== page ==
The second phase of the plans will use this system to heat Princess of Wales Hospital, Glanrhyd Hospital, and the Wildmill Estate.

Multiple schools, houses in Brackla, the Parc Afon Ewenny development, South Wales Police Headquarters, and industrial parks could also benefit from the scheme thereafter.

Council leader Huw David said the local authority must establish an SPV in order to receive a £1.25 million grant from the UK Government for the heat scheme.

“I’m sure one thing we can all agree on in this chamber is none of us want to send any money back to London. It’s an investment that we want to see in the town of Bridgend.”

Cllr David also said the heat scheme is part of the council’s decarbonisation agenda and response to “extreme weather” and flooding, as seen in Rhondda Cynon Taf.

Conservative councillor Lyn Walters asked where the council will find the expertise to run the company.

The Oldcastle representative said: “It’s an incredibly cut throat business. The thought that Bridgend has staff who are able to do that is pushing it in my mind.”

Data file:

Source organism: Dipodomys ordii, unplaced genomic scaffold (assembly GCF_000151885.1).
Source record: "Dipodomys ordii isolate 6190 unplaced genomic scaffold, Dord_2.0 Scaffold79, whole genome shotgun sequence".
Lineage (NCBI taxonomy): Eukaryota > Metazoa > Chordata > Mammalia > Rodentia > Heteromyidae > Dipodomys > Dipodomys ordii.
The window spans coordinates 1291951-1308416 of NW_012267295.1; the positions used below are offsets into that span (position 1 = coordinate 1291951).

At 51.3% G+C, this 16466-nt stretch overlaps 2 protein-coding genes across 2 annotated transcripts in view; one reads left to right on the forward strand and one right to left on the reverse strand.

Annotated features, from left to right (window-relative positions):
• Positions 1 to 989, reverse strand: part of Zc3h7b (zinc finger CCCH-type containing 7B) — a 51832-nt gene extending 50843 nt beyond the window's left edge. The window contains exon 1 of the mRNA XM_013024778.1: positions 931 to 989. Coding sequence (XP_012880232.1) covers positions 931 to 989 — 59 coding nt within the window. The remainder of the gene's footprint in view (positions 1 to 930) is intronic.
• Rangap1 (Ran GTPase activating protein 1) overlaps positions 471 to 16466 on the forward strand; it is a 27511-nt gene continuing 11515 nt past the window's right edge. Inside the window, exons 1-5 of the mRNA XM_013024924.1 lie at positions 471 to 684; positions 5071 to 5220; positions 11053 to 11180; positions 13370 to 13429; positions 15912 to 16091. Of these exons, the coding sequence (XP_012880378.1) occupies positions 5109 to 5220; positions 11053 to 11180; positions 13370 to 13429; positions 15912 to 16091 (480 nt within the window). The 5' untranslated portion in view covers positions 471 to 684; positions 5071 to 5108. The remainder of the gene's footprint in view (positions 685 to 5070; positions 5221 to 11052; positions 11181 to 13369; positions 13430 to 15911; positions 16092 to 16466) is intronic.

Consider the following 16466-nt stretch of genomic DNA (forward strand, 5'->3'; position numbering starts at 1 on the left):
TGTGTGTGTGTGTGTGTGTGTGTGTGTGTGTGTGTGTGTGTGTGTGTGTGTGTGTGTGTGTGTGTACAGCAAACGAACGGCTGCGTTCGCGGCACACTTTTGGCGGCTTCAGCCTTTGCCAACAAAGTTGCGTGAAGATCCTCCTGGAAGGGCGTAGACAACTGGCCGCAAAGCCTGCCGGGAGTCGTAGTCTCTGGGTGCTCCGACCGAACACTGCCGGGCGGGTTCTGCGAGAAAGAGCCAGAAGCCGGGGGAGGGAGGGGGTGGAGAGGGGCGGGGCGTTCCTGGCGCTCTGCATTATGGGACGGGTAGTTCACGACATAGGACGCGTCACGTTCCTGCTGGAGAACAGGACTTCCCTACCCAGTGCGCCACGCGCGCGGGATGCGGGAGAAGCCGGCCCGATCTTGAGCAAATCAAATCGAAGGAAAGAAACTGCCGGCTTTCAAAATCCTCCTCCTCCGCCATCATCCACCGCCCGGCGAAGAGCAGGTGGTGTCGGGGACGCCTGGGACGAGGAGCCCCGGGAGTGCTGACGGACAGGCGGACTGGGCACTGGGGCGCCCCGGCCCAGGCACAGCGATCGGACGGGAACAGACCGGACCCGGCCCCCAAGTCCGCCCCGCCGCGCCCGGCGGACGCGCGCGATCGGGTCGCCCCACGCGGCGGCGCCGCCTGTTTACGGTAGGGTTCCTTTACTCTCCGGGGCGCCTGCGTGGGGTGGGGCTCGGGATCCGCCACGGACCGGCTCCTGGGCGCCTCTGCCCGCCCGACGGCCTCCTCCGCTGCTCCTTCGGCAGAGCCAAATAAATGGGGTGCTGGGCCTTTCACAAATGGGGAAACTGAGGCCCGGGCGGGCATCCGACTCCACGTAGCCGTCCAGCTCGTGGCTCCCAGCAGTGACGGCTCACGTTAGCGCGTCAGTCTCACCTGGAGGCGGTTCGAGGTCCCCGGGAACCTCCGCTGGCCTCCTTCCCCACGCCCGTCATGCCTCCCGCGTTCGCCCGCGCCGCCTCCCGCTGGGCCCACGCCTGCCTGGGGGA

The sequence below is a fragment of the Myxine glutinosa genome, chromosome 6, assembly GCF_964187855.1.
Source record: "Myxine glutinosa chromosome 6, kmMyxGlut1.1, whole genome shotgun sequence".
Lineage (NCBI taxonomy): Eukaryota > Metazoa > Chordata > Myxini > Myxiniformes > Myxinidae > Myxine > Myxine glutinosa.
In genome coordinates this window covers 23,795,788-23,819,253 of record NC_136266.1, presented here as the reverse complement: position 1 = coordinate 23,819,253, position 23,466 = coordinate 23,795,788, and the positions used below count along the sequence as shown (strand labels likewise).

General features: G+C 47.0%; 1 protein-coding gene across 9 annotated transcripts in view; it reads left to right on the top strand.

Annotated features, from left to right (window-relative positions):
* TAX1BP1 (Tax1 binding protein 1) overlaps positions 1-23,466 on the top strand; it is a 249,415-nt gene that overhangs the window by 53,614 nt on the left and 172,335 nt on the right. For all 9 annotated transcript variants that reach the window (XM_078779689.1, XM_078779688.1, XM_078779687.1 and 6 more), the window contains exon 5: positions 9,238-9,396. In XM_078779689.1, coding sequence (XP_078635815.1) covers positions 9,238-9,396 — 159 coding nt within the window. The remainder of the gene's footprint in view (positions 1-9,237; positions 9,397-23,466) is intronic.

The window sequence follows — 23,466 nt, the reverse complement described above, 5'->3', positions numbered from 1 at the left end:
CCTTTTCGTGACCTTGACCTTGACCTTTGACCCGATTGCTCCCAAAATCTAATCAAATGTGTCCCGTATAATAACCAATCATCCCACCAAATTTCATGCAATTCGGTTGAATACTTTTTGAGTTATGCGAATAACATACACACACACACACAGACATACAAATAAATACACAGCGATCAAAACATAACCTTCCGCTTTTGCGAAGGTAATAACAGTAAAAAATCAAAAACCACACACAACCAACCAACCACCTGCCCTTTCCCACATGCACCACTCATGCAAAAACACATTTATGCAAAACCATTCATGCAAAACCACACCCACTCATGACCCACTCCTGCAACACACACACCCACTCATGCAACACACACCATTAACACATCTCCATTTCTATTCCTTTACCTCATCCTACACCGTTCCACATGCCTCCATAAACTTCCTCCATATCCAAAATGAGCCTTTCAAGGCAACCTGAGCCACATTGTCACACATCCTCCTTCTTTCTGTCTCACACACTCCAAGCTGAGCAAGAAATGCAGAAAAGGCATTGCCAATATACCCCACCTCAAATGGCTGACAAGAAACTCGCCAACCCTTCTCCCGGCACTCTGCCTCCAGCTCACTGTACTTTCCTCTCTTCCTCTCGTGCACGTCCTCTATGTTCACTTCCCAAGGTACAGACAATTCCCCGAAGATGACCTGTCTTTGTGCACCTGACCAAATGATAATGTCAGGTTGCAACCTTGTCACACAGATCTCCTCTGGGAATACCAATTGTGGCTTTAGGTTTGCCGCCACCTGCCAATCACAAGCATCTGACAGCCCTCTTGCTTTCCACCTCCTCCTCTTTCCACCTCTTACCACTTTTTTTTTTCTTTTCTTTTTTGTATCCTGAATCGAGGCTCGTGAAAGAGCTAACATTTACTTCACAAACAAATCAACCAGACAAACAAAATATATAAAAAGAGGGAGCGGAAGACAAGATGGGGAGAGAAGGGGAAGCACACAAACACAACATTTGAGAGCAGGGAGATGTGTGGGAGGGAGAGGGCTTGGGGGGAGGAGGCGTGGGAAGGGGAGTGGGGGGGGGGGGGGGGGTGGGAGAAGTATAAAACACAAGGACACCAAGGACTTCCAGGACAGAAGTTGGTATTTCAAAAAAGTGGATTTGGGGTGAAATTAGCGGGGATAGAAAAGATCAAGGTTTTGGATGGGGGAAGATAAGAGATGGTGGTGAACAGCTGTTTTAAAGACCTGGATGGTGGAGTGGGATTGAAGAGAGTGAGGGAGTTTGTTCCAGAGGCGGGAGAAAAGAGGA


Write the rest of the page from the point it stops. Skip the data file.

Ms Lewis said the council will have “some element of control” over the investment in the heat scheme and measures will be taken against money not being reinvested in the council.

She added that there is “an element of risk” in the project “as there is with any loan” and the SPV which delivers the project will be “closely linked “ to the council and have representation from the local authority.

Cllr Julia Williams, independent representative for Hendre, said she had a “bee in [her] bonnet” about the money spent by the council on consultants.

“Although the budget has gone through today, all of us and I’m sure that my friends in the Labour group as well, they don’t want to put up council tax, we know this, but unfortunately council tax has gone up and some of my constituents in Hendre can barely afford to feed their children let alone pay any more council tax.

“We’re talking about spending thousands of pounds on advisors and consultants about some heat project and quite honestly, the heat projects that we’ve done in the past haven’t been exactly successful.

“Let’s get this year over this first – we’re just coming out of one of the worst things that have happened in my lifetime… shouldn’t we be looking at what we’re doing today and not worrying about what we’re doing tomorrow?